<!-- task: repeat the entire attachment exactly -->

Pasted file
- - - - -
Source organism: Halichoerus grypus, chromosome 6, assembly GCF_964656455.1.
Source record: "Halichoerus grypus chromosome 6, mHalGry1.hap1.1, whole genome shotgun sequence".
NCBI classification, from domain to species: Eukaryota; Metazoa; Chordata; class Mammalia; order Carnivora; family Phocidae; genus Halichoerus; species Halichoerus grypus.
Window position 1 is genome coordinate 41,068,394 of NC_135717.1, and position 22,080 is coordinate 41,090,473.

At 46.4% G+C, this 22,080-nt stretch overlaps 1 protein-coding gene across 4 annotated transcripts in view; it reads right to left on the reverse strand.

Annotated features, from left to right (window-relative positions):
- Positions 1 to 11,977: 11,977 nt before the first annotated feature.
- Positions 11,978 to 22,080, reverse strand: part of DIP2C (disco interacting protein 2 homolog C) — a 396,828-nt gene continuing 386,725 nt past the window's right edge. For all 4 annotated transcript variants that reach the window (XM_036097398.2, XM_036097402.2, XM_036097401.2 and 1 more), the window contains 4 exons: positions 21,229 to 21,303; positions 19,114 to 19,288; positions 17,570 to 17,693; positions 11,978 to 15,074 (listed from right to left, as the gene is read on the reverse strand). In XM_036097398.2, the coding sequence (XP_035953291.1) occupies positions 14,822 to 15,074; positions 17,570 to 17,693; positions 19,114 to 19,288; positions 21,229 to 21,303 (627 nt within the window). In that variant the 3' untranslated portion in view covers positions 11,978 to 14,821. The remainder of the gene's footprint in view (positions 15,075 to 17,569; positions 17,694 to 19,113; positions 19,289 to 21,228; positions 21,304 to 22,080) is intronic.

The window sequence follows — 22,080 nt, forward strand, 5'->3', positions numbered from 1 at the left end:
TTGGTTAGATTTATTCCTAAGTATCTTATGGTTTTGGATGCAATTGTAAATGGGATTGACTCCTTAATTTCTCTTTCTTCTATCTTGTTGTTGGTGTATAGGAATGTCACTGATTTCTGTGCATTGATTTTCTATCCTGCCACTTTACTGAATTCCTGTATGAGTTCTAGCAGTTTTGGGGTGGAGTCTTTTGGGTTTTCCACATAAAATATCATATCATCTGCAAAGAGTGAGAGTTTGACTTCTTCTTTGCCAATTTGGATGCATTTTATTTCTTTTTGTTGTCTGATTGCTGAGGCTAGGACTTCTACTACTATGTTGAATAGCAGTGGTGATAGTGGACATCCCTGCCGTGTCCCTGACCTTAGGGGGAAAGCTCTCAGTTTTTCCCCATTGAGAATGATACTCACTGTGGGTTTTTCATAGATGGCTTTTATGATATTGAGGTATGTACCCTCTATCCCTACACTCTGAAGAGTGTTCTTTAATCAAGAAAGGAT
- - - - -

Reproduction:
Source organism: Halichoerus grypus, chromosome 6, assembly GCF_964656455.1.
Source record: "Halichoerus grypus chromosome 6, mHalGry1.hap1.1, whole genome shotgun sequence".
NCBI classification, from domain to species: Eukaryota; Metazoa; Chordata; class Mammalia; order Carnivora; family Phocidae; genus Halichoerus; species Halichoerus grypus.
Window position 1 is genome coordinate 41,068,394 of NC_135717.1, and position 22,080 is coordinate 41,090,473.

At 46.4% G+C, this 22,080-nt stretch overlaps 1 protein-coding gene across 4 annotated transcripts in view; it reads right to left on the reverse strand.

Annotated features, from left to right (window-relative positions):
- Positions 1 to 11,977: 11,977 nt before the first annotated feature.
- Positions 11,978 to 22,080, reverse strand: part of DIP2C (disco interacting protein 2 homolog C) — a 396,828-nt gene continuing 386,725 nt past the window's right edge. For all 4 annotated transcript variants that reach the window (XM_036097398.2, XM_036097402.2, XM_036097401.2 and 1 more), the window contains 4 exons: positions 21,229 to 21,303; positions 19,114 to 19,288; positions 17,570 to 17,693; positions 11,978 to 15,074 (listed from right to left, as the gene is read on the reverse strand). In XM_036097398.2, the coding sequence (XP_035953291.1) occupies positions 14,822 to 15,074; positions 17,570 to 17,693; positions 19,114 to 19,288; positions 21,229 to 21,303 (627 nt within the window). In that variant the 3' untranslated portion in view covers positions 11,978 to 14,821. The remainder of the gene's footprint in view (positions 15,075 to 17,569; positions 17,694 to 19,113; positions 19,289 to 21,228; positions 21,304 to 22,080) is intronic.

The window sequence follows — 22,080 nt, forward strand, 5'->3', positions numbered from 1 at the left end:
TTGGTTAGATTTATTCCTAAGTATCTTATGGTTTTGGATGCAATTGTAAATGGGATTGACTCCTTAATTTCTCTTTCTTCTATCTTGTTGTTGGTGTATAGGAATGTCACTGATTTCTGTGCATTGATTTTCTATCCTGCCACTTTACTGAATTCCTGTATGAGTTCTAGCAGTTTTGGGGTGGAGTCTTTTGGGTTTTCCACATAAAATATCATATCATCTGCAAAGAGTGAGAGTTTGACTTCTTCTTTGCCAATTTGGATGCATTTTATTTCTTTTTGTTGTCTGATTGCTGAGGCTAGGACTTCTACTACTATGTTGAATAGCAGTGGTGATAGTGGACATCCCTGCCGTGTCCCTGACCTTAGGGGGAAAGCTCTCAGTTTTTCCCCATTGAGAATGATACTCACTGTGGGTTTTTCATAGATGGCTTTTATGATATTGAGGTATGTACCCTCTATCCCTACACTCTGAAGAGTGTTCTTTAATCAAGAAAGGAT